Boomers are not aging without a fight. We crave exercise and culture, aim to stay independent. The body and mind do not always cooperate. But with help from today's "silver-centric" electronics, staying active and on top of the game is in our grasp.
Hear, here. Can't always make out the dialogue on TV shows? The villains are the dinky speakers in flat panel TVs, conspiring with the loss of higher frequency sensitivity in aging ears.
Powered TV speaker systems such as the Zvox SoundBase 670 and Cambridge Audio TV5 (both $399) that fit under a TV set offer a special voice-enhance listening mode that clarifies dialogue some.
For private listening, a wireless headphone system is better, as you can crank up the volume of the cordless headset to your personal best level, while family and friends make do with what's coming out of the TV. With a comfy, well-performing cordless headphone system such as the Sennheiser RS120 ($70 to $100), the transmitter plugs into analog (red and white) audio output jacks or the "mini" headphone jack of a TV or cable box.
If your set has only an optical ("Toslink") digital audio jack available, one not-too-expensive ($120) solution spotted on Amazon.com bundles Sony MDR-RF985RK wireless headphones with a DB Tech digital-to-analog signal converter.
Bicyclist's best friend. Aging boomers are a big part of the market in Europe and United States for the newest breed of "pedal-assisted" electric bikes, said Larry Pizzi, Accell Group North America exec (and former Philadelphia bike store owner).
"Boomers like the idea of getting out in the fresh air, going for a long ride, maintaining a level of fitness," Pizzi said. "But sometimes their ambitions exceed their staying power."
No sweat, if you're riding on a just-launching Raleigh Sprite IE or virtually identical IZIP Vibe+, both selling in the $1,800 to $2,100 range "with a quality level that used to cost $3,000 to $4,000 just a couple years ago," Pizzi said.
In these best-of-both-worlds unisex (step-through framed) bikes, you may use just your own pedal power to get from here to there. Then, with a flip of a switch, a modest four-pound pack of high-capacity, rechargeable lithium ion battery cells (akin to those in a Tesla automobile) engages a high-torque, center-crank driven electric motor to bring you home, even if it's 50 to 75 miles away. The power assist magnifies the pedaling you're nominally doing by up to 280 percent!
It used to be a "deal" to get 12 miles of boost from a set of lead acid batteries on an electric bike, which added 16 to 19 pounds of dead weight. And if the battery went dead, pedaling was a strain. (The Raleigh and IZIP bikes weigh 42 pounds. That's 20 percent lighter than our town's popular Indego bike-share rides.)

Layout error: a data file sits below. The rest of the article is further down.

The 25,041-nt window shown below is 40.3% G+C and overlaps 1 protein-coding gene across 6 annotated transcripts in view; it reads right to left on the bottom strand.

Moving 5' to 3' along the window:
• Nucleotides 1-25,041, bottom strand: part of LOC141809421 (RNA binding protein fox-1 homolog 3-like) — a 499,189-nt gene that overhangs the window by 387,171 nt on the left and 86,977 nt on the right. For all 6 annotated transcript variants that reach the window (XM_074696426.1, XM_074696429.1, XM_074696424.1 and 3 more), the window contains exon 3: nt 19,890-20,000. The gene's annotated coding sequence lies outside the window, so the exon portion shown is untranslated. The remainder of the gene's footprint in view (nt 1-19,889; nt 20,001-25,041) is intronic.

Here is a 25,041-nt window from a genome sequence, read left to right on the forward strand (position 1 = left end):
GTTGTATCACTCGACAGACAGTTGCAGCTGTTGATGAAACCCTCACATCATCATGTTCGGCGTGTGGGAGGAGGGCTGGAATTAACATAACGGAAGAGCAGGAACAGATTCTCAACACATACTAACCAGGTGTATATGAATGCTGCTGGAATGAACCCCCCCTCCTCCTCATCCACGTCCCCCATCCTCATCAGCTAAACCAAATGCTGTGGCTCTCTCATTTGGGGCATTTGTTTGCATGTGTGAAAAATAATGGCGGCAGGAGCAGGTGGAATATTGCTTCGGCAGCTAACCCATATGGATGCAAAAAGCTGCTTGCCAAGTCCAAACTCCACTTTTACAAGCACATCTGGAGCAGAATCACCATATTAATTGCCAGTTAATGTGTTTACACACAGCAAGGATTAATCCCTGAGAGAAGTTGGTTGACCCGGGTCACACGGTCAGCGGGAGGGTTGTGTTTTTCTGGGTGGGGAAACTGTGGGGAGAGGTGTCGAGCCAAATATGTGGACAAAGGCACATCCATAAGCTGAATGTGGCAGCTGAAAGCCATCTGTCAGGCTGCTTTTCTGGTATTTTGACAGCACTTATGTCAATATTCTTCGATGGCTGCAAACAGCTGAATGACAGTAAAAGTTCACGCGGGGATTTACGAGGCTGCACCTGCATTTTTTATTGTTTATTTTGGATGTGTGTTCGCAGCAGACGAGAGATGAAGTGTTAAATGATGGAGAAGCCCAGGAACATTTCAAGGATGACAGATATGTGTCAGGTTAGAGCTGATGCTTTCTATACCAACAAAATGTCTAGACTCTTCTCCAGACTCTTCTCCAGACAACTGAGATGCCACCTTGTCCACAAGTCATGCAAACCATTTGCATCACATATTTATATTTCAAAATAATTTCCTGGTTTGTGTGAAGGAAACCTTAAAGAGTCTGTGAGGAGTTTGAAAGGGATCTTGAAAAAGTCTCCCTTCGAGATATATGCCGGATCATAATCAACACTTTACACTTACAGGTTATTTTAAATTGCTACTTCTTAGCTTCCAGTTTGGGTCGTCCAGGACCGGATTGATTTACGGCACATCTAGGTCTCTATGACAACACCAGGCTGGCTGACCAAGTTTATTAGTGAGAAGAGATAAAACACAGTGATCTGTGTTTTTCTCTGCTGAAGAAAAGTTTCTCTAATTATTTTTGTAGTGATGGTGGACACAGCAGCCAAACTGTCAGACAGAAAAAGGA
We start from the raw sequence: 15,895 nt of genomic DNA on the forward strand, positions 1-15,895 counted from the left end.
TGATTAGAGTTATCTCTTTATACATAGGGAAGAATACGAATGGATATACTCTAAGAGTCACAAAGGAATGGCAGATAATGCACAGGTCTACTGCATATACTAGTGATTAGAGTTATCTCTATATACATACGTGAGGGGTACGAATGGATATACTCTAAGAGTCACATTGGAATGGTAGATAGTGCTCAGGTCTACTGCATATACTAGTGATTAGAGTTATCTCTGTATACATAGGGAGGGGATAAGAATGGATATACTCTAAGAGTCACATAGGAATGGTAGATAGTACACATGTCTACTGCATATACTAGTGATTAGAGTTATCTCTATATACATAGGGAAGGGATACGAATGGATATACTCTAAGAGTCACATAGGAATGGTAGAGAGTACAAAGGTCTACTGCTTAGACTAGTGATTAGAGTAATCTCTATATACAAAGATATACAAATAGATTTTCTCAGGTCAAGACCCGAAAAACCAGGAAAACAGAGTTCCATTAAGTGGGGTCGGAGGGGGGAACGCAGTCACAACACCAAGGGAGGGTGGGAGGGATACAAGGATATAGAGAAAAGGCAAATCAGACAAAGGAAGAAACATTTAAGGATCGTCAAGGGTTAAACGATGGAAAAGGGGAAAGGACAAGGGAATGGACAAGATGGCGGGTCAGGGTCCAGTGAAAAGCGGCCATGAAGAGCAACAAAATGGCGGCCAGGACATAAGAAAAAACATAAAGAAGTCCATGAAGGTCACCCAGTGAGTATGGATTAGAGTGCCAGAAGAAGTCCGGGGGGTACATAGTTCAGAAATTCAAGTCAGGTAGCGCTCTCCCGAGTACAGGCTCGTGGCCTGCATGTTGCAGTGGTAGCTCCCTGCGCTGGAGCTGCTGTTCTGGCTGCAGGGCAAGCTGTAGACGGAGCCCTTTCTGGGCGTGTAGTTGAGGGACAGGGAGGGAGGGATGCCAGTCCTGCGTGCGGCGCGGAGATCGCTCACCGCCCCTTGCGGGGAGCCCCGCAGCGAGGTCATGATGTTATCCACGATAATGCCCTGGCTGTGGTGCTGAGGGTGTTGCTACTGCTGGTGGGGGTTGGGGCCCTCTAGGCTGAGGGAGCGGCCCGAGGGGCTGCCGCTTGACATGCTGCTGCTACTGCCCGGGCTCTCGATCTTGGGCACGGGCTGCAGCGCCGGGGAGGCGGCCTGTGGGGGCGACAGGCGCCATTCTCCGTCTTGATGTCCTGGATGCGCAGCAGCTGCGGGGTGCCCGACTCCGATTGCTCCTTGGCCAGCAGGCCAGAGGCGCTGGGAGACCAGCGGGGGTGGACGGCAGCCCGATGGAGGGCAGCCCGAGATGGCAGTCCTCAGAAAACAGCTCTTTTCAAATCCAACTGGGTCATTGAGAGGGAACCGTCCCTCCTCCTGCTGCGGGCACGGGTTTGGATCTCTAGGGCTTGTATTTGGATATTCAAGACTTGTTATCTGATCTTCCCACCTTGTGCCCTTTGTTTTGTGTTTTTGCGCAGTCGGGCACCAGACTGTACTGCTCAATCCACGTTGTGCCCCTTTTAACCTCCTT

Want a little assist, all the time? "Sensor technology knows when you're pedaling easy or with great force - like going up a hill - and can augment the power assist accordingly," Pizzi said. Conversely, the circuitry "shuts off power assist when you hit a top speed of 20 m.p.h."
That's done so riders can legally/safely share bike paths with other cyclists and walkers in Pennsylvania and Delaware, states that categorize these hybrids the same as an all-mechanical bicycle.
Not so in unenlightened New Jersey, where pedal-assisted bikes are still lumped with mopeds, and can't be ridden on the bike infrastructure.
Eyesight to the blind. Apple is pitching the new $799-plus iPad Pro to business users, but elders may also jump on the tablets.
No weightier than the original 9.7-inch iPad, the Pro boasts a significantly sharper 12.9-inch screen that makes reading anything easy for folks whose eyesight ain't what it used to be. And with a book app such as Kindle - yes, the Amazon service runs on iPads, too - you can tap the "Aa" tab and scale up the type font to enormous, top-of-the-eye-chart dimensions.
Let 'em go. A senior suffering from Alzheimer's might leave home without wallet, ID bracelet, clip-on tracker, or mobile phone.
But it's highly unlikely that he/she will walk out without shoes on, the logic behind the GPS Smart Sole tracking device.
Slipped into one shoe, this "assistive wearable" sends alerts to a guardian's smartphone app that the wearer has left the house, then keeps updating the person's location. The device costs $355, including activation; the monthly tracking fee is $25 to $30, steep when you consider that the system is using data, not voice. But what cost peace of mind?
Snapfon, a cell phone for seniors, offers a thoughtful combination of features at an attractive price. The phone (ezTWO) is free with any Snap Mobile 3G GSM service (starting at $10 a month) or $79.99 if used with AT&T or T-Mobile plans.
It has big buttons, large fonts and simplified menus for easy use, and can speak a phone number out loud as entered. When depressed for five seconds, a red "SOS" button on the rear sends text messages to up to five contacts, then calls them in order until someone answers.
The same button also can be deployed for a life-alert response service priced at $15 a month, half that of competitors. And when going with Snapfon's no-contract service, you get a free handset replacement if it's damaged in any way.